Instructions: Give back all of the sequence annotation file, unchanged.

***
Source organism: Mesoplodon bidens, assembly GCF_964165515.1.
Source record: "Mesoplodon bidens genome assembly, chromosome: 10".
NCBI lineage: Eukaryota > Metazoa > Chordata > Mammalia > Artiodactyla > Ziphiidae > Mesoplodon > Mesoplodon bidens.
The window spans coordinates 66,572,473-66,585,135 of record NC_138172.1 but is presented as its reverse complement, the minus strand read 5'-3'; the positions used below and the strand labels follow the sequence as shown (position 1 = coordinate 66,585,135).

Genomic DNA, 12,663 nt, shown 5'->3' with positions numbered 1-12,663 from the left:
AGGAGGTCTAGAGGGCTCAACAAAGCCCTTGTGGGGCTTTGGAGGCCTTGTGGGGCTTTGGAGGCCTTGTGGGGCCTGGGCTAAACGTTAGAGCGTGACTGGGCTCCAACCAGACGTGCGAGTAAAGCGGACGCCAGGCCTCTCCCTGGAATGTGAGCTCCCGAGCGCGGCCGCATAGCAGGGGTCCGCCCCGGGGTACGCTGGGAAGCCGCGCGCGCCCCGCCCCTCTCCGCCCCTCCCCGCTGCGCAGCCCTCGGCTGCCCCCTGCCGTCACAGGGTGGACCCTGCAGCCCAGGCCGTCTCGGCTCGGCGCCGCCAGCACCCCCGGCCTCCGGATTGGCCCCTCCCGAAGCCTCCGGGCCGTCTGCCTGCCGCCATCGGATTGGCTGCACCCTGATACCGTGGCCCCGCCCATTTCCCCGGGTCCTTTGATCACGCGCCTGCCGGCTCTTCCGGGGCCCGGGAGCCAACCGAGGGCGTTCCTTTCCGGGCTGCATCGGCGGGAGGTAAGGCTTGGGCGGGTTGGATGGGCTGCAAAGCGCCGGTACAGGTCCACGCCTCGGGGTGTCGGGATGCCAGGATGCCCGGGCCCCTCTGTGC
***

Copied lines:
Source organism: Mesoplodon bidens, assembly GCF_964165515.1.
Source record: "Mesoplodon bidens genome assembly, chromosome: 10".
NCBI lineage: Eukaryota > Metazoa > Chordata > Mammalia > Artiodactyla > Ziphiidae > Mesoplodon > Mesoplodon bidens.
The window spans coordinates 66,572,473-66,585,135 of record NC_138172.1 but is presented as its reverse complement, the minus strand read 5'-3'; the positions used below and the strand labels follow the sequence as shown (position 1 = coordinate 66,585,135).

Genomic DNA, 12,663 nt, shown 5'->3' with positions numbered 1-12,663 from the left:
AGGAGGTCTAGAGGGCTCAACAAAGCCCTTGTGGGGCTTTGGAGGCCTTGTGGGGCTTTGGAGGCCTTGTGGGGCCTGGGCTAAACGTTAGAGCGTGACTGGGCTCCAACCAGACGTGCGAGTAAAGCGGACGCCAGGCCTCTCCCTGGAATGTGAGCTCCCGAGCGCGGCCGCATAGCAGGGGTCCGCCCCGGGGTACGCTGGGAAGCCGCGCGCGCCCCGCCCCTCTCCGCCCCTCCCCGCTGCGCAGCCCTCGGCTGCCCCCTGCCGTCACAGGGTGGACCCTGCAGCCCAGGCCGTCTCGGCTCGGCGCCGCCAGCACCCCCGGCCTCCGGATTGGCCCCTCCCGAAGCCTCCGGGCCGTCTGCCTGCCGCCATCGGATTGGCTGCACCCTGATACCGTGGCCCCGCCCATTTCCCCGGGTCCTTTGATCACGCGCCTGCCGGCTCTTCCGGGGCCCGGGAGCCAACCGAGGGCGTTCCTTTCCGGGCTGCATCGGCGGGAGGTAAGGCTTGGGCGGGTTGGATGGGCTGCAAAGCGCCGGTACAGGTCCACGCCTCGGGGTGTCGGGATGCCAGGATGCCCGGGCCCCTCTGTGC